• MA student Chime Lama.
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  • MA cohorts meet at our annual Orientation
  • PhD student Sara-Jo Swiatek (MA'14)
  • Professor Richard A. Rosengarten meets with MA student Amanda Leary.

Master of Arts Programs

At the Divinity School we relish a community culture of intense engagement with traditions, languages ancient and modern, theories, methods, and constructive projects. Critically and self critically, whether your career path leads to the public sector, to religious leadership, to non-profit work or to the professoriate, here you can focus your course of study to gain a keener understanding of Judaism, Hinduism, Islam, Buddhism, Christianity and other religious traditions, rituals and communities of the past and present. 

 

Thank you for your interest in the Master of Arts (MA) program at the Divinity School. My work involves quarterly programming, primarily academic but also social, and coordination of advising to MA students in both the first and second years. Let me underscore three central aspects of the program:

  1. Breadth and Depth. Chicago’s curriculum reflects a historic and ongoing commitment to fostering both breadth and depth in the study of religion. The faculty regards these as complementary and thus to be instilled from the outset of graduate work. The MA requirements balance a commitment to work in each of the committees of the faculty with extended engagement in specific areas of study. 
  2.  In the University.  MA students as a matter of course take Divinity courses with PhD and MDiv colleagues, and they enroll in an array of courses throughout the University, from the extraordinary language sequences (all exceptionally taught) to courses in the humanities and the social sciences, law, medicine, public policy and social service administration.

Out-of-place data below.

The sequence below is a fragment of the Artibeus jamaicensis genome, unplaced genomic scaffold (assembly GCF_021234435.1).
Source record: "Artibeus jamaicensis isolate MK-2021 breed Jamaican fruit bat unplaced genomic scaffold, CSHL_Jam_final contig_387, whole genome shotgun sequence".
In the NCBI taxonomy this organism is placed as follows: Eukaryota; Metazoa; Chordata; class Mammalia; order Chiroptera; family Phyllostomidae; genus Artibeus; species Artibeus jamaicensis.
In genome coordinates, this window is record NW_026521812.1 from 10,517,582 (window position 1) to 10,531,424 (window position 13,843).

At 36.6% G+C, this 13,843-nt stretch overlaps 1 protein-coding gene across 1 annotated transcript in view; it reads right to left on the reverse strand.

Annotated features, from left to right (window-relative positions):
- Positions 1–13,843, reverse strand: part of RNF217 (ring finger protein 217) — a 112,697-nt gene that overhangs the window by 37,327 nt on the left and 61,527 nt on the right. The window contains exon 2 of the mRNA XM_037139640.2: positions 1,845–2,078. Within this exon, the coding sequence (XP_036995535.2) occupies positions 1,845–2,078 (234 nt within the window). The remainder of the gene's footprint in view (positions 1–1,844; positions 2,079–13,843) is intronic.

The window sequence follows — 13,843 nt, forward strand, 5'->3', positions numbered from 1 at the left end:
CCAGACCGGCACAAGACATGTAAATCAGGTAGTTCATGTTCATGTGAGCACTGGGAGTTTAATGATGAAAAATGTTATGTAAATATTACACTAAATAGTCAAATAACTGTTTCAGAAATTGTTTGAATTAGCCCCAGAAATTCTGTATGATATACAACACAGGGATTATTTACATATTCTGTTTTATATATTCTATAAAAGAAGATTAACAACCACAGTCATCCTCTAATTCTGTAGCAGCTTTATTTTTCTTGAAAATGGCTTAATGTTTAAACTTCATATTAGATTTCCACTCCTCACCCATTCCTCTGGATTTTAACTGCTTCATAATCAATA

3. The opportunity for discernment.  The MA will develop your scholarly interests and capacities, and it is the Divinity School’s chief source of PhD students. But the School recognizes that all MA courses of study may not lead to the PhD, here or elsewhere, and that a true reckoning of one’s vocation for scholarship does, in some cases, result in a decision to pursue either an academic career in another context or another career entirely. Part of my work involves just such discernment, and the University’s offices of Career Advancement and Graduate Student Affairs afford excellent support.  

A chief pleasure of my teaching and advising is the work I do with MA students, and I welcome the opportunity to pursue that association with you. 

Richard A. Rosengarten
Director of MA Studies
Associate Professor of Religion and Literature

Why Chicago?

Hear current MA student Marcella Wilkinson talk about interdiscipinarity, intersectionality, and the multiple hats she wears while studying at the Divinity School.

For more information

For more information, contact us at:

 

Richard A. Rosengarten, Director of MA Studies

773-702-8277


Teresa Hord Owens, Dean of Students

773-702-8217